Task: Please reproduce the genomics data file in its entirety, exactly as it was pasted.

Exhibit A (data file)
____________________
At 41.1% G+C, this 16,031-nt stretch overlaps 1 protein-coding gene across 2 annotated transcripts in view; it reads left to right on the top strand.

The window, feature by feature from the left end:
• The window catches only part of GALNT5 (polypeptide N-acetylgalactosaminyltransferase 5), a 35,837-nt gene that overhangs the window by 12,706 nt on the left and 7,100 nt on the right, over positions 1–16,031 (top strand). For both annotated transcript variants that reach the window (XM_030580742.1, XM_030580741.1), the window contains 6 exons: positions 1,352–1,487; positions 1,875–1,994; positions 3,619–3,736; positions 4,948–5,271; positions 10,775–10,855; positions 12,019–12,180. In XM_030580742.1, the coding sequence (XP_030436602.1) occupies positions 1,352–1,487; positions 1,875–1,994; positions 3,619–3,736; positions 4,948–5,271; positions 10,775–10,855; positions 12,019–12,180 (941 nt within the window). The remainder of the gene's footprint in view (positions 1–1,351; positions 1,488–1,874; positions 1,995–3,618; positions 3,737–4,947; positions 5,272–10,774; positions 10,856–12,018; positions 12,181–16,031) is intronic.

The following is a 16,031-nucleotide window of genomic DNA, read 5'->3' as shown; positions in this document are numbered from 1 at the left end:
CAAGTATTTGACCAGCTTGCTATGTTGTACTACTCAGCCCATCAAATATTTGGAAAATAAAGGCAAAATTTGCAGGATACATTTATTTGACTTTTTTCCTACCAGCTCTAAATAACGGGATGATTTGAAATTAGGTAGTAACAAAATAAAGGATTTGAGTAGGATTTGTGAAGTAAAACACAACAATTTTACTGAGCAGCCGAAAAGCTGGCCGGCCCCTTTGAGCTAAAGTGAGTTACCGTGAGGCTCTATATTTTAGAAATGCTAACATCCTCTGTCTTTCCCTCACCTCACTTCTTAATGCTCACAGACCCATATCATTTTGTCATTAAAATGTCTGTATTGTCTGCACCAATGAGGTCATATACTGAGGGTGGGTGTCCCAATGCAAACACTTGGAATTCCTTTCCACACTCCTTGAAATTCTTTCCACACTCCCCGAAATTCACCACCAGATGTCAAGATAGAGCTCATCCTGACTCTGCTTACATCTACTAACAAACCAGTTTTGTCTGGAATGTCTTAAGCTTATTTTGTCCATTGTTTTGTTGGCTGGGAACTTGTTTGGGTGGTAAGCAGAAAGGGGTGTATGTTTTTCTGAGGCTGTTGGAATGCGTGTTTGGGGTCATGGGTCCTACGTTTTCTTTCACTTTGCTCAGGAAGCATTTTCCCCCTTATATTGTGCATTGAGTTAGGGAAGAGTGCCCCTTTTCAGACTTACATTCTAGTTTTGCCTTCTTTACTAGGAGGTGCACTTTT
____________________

At 41.1% G+C, this 16,031-nt stretch overlaps 1 protein-coding gene across 2 annotated transcripts in view; it reads left to right on the top strand.

The window, feature by feature from the left end:
• The window catches only part of GALNT5 (polypeptide N-acetylgalactosaminyltransferase 5), a 35,837-nt gene that overhangs the window by 12,706 nt on the left and 7,100 nt on the right, over positions 1–16,031 (top strand). For both annotated transcript variants that reach the window (XM_030580742.1, XM_030580741.1), the window contains 6 exons: positions 1,352–1,487; positions 1,875–1,994; positions 3,619–3,736; positions 4,948–5,271; positions 10,775–10,855; positions 12,019–12,180. In XM_030580742.1, the coding sequence (XP_030436602.1) occupies positions 1,352–1,487; positions 1,875–1,994; positions 3,619–3,736; positions 4,948–5,271; positions 10,775–10,855; positions 12,019–12,180 (941 nt within the window). The remainder of the gene's footprint in view (positions 1–1,351; positions 1,488–1,874; positions 1,995–3,618; positions 3,737–4,947; positions 5,272–10,774; positions 10,856–12,018; positions 12,181–16,031) is intronic.

The following is a 16,031-nucleotide window of genomic DNA, read 5'->3' as shown; positions in this document are numbered from 1 at the left end:
CAAGTATTTGACCAGCTTGCTATGTTGTACTACTCAGCCCATCAAATATTTGGAAAATAAAGGCAAAATTTGCAGGATACATTTATTTGACTTTTTTCCTACCAGCTCTAAATAACGGGATGATTTGAAATTAGGTAGTAACAAAATAAAGGATTTGAGTAGGATTTGTGAAGTAAAACACAACAATTTTACTGAGCAGCCGAAAAGCTGGCCGGCCCCTTTGAGCTAAAGTGAGTTACCGTGAGGCTCTATATTTTAGAAATGCTAACATCCTCTGTCTTTCCCTCACCTCACTTCTTAATGCTCACAGACCCATATCATTTTGTCATTAAAATGTCTGTATTGTCTGCACCAATGAGGTCATATACTGAGGGTGGGTGTCCCAATGCAAACACTTGGAATTCCTTTCCACACTCCTTGAAATTCTTTCCACACTCCCCGAAATTCACCACCAGATGTCAAGATAGAGCTCATCCTGACTCTGCTTACATCTACTAACAAACCAGTTTTGTCTGGAATGTCTTAAGCTTATTTTGTCCATTGTTTTGTTGGCTGGGAACTTGTTTGGGTGGTAAGCAGAAAGGGGTGTATGTTTTTCTGAGGCTGTTGGAATGCGTGTTTGGGGTCATGGGTCCTACGTTTTCTTTCACTTTGCTCAGGAAGCATTTTCCCCCTTATATTGTGCATTGAGTTAGGGAAGAGTGCCCCTTTTCAGACTTACATTCTAGTTTTGCCTTCTTTACTAGGAGGTGCACTTTT